Danebank Junior School launched Passion Project as an initiative for Year 6 students to campaign and spread awareness about issues they are passionate about. Our aim is that students will continue to advocate and use their voice to bring about change at school, at home and perhaps in the wider world.
Recently, Nadine H chose to educate her classmates about Dravet syndrome, a rare, catastrophic and lifelong form of epilepsy which her eight-year-old sister, Sarah has. Read Nadine’s speech below, and play along with the game she made up for her classmates.
This year, Danebank is donating any Woolworths Earn and Learn stickers collected to Cairnsfoot School, where Sarah is a student. Anyone collecting stickers can simply drop them into the box at the Junior School office before Tuesday 25 June 2019.
Good afternoon everyone my name is Nadine, I am in year 6 and I am part of a group called the Passion Project. A requirement of Project Passion is to find a topic I am passionate about and raise it’s awareness. My passion is caring for my younger sister Sarah. Sarah is eight years old and has a severe disability called Dravet syndrome.
Before I begin to tell you about Dravet syndrome, I have put together a little game:
Hands on your head if you think Dravet syndrome is a form of epilepsy.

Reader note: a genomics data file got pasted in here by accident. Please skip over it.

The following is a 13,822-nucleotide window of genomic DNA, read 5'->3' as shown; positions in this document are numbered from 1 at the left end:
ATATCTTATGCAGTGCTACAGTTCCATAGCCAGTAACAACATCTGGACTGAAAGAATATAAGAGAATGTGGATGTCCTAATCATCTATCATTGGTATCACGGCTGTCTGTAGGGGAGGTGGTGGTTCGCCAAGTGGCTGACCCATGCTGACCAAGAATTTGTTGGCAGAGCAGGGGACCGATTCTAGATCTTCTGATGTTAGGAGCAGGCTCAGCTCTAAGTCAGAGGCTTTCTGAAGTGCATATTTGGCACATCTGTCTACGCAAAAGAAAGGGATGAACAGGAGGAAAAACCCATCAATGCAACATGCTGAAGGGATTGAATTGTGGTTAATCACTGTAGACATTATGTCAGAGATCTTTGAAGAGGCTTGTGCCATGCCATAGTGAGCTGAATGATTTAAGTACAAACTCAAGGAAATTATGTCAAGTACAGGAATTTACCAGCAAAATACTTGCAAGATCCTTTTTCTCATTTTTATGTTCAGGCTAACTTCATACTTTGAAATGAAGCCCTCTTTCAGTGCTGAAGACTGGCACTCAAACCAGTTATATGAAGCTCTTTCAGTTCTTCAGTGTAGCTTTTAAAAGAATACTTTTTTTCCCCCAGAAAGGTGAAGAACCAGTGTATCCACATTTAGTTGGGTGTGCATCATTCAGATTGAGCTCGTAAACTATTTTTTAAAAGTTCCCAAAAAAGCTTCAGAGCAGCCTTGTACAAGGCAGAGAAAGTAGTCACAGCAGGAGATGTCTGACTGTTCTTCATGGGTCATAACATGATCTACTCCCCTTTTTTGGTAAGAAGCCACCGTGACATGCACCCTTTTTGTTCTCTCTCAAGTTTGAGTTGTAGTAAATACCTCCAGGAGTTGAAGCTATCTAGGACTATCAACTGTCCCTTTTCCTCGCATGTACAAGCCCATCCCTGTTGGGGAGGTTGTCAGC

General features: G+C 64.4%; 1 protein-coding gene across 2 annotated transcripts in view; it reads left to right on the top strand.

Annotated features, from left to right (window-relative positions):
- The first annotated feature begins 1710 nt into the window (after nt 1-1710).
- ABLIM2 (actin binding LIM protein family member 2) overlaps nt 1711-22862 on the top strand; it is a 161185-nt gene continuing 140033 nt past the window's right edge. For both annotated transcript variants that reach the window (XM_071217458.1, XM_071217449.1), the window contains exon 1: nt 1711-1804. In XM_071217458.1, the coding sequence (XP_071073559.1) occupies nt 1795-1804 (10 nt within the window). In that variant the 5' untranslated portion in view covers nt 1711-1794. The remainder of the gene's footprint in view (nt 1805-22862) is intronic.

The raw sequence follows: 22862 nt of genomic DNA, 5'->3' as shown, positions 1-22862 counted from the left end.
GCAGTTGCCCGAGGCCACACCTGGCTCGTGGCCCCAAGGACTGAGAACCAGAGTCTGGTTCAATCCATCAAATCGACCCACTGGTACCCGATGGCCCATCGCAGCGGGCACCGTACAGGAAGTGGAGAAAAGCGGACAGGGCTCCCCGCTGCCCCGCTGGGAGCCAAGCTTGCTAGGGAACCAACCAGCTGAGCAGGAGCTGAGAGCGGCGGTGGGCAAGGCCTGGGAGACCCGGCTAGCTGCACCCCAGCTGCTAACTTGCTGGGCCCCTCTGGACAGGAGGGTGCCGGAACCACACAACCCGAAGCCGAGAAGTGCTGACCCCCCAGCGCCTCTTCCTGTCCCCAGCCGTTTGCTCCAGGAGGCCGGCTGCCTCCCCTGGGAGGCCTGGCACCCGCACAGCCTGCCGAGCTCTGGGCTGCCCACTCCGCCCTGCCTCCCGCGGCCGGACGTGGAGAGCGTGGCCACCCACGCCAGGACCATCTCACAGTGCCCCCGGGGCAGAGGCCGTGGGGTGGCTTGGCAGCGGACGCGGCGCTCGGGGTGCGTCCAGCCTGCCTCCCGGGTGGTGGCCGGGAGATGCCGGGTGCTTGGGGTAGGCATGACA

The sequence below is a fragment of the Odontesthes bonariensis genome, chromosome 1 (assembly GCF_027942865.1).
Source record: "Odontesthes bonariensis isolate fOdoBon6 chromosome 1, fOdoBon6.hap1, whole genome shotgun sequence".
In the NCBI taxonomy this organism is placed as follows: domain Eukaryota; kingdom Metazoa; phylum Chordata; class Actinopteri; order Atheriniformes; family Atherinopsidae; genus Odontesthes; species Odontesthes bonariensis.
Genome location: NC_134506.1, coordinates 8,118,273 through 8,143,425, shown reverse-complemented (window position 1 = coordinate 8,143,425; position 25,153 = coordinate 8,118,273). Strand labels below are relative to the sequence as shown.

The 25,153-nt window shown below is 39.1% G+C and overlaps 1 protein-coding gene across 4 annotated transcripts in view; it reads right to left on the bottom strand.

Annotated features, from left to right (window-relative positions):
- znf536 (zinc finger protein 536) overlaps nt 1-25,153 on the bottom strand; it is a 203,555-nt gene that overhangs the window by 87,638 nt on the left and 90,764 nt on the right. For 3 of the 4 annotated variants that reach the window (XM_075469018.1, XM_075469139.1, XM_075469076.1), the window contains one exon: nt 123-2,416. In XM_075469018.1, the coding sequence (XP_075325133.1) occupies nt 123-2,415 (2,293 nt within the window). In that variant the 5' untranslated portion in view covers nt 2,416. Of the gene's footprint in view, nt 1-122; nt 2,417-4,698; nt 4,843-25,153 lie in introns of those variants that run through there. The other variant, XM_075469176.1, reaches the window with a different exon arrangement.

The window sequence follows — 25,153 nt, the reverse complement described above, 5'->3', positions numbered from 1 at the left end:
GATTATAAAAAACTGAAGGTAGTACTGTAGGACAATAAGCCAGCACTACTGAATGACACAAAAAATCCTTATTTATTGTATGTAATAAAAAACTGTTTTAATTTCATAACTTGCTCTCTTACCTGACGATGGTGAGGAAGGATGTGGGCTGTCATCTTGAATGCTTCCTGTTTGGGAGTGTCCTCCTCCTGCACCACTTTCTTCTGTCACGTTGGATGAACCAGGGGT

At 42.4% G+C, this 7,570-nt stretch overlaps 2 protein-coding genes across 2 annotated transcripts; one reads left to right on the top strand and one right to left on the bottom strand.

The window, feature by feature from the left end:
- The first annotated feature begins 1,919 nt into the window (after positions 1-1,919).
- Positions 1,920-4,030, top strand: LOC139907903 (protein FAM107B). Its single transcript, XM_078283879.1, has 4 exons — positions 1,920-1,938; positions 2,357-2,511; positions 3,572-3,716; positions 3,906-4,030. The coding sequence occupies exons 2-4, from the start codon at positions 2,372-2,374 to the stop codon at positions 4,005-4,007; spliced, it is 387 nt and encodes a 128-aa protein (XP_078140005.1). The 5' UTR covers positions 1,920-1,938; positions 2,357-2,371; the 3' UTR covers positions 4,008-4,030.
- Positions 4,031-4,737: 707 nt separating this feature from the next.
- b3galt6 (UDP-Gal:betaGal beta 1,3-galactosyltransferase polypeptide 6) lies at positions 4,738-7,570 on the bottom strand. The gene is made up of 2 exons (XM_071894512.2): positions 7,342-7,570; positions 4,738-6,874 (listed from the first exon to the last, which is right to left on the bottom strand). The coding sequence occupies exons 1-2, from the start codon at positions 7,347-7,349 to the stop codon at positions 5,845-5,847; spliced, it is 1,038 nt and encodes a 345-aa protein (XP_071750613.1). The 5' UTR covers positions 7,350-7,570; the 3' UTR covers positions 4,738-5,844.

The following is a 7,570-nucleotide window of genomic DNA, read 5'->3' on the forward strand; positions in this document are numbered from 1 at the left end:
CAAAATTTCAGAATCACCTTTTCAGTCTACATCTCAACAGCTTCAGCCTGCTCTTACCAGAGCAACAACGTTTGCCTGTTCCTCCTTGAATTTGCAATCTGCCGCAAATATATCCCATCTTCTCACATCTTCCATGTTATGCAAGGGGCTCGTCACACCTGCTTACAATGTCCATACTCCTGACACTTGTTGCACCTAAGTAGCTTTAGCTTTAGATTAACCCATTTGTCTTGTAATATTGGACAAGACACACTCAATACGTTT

The answer is: Yes it is.
Sit down if you put your hands on your hips.
Hands on your head if you think Dravet syndrome does affects your ability to walk. Hands on hips if you think is doesn’t affects your ability to walk.
The answer is: Yes it does.
Sit down if you put your hands on your hips
Hands on your hips if you think that Dravet syndrome is NOT treatable. Hands on your heads if you think it IS treatable.
The answer is: NOT treatable.
Sit down if you put your hands on your heads.
Dravet syndrome is a rare and severe form of epilepsy. 1 in 20,000 people have it.
Dravet syndrome can give you frequent seizures. This means that your brain doesn’t know how to control your body and you suddenly have random jerks until you can’t breathe.
Dravet syndrome also affects your ability to walk and talk. The reason for this is because your brain is like a computer. It is wired in a certain way, so that you have the ability to do things; but some people’s brains are wired differently so they struggle to do everyday activities because their brain is not programmed to do them.
In Passion Project I have had the opportunity to explain and raise awareness of Dravet syndrome. My main goal is to tell people about Dravet so that we can raise money for my sister’s disability and possibly find a cure before I lose my sister.
This year, the school has decided to give all the Woolworth’s Earn and Learn stickers to Cairnsfoot School, where my sister goes, so they will have the opportunity to play with new equipment.
So thank you to each and everyone one of you who will contribute to this cause. Nadine H, Year 6